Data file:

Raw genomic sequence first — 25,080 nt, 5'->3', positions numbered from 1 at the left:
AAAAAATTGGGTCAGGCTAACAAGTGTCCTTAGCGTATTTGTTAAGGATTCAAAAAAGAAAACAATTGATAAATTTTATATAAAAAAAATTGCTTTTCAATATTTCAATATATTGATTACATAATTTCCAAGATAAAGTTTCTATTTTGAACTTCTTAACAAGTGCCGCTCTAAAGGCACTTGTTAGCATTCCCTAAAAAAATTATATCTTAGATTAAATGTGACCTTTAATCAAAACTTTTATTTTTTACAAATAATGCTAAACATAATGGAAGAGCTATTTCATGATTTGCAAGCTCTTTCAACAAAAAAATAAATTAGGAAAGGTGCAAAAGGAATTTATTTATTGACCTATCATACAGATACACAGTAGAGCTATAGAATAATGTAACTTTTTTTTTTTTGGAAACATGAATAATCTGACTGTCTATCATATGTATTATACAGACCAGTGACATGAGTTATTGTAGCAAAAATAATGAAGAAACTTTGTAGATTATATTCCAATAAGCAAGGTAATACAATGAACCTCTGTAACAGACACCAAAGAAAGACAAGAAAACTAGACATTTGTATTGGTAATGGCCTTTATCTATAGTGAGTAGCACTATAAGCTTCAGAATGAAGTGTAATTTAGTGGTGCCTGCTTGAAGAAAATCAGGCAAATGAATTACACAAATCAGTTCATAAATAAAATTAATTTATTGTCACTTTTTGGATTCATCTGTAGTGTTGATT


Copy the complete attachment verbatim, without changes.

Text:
Raw genomic sequence first — 25,080 nt, 5'->3', positions numbered from 1 at the left:
AAAAAATTGGGTCAGGCTAACAAGTGTCCTTAGCGTATTTGTTAAGGATTCAAAAAAGAAAACAATTGATAAATTTTATATAAAAAAAATTGCTTTTCAATATTTCAATATATTGATTACATAATTTCCAAGATAAAGTTTCTATTTTGAACTTCTTAACAAGTGCCGCTCTAAAGGCACTTGTTAGCATTCCCTAAAAAAATTATATCTTAGATTAAATGTGACCTTTAATCAAAACTTTTATTTTTTACAAATAATGCTAAACATAATGGAAGAGCTATTTCATGATTTGCAAGCTCTTTCAACAAAAAAATAAATTAGGAAAGGTGCAAAAGGAATTTATTTATTGACCTATCATACAGATACACAGTAGAGCTATAGAATAATGTAACTTTTTTTTTTTTGGAAACATGAATAATCTGACTGTCTATCATATGTATTATACAGACCAGTGACATGAGTTATTGTAGCAAAAATAATGAAGAAACTTTGTAGATTATATTCCAATAAGCAAGGTAATACAATGAACCTCTGTAACAGACACCAAAGAAAGACAAGAAAACTAGACATTTGTATTGGTAATGGCCTTTATCTATAGTGAGTAGCACTATAAGCTTCAGAATGAAGTGTAATTTAGTGGTGCCTGCTTGAAGAAAATCAGGCAAATGAATTACACAAATCAGTTCATAAATAAAATTAATTTATTGTCACTTTTTGGATTCATCTGTAGTGTTGATT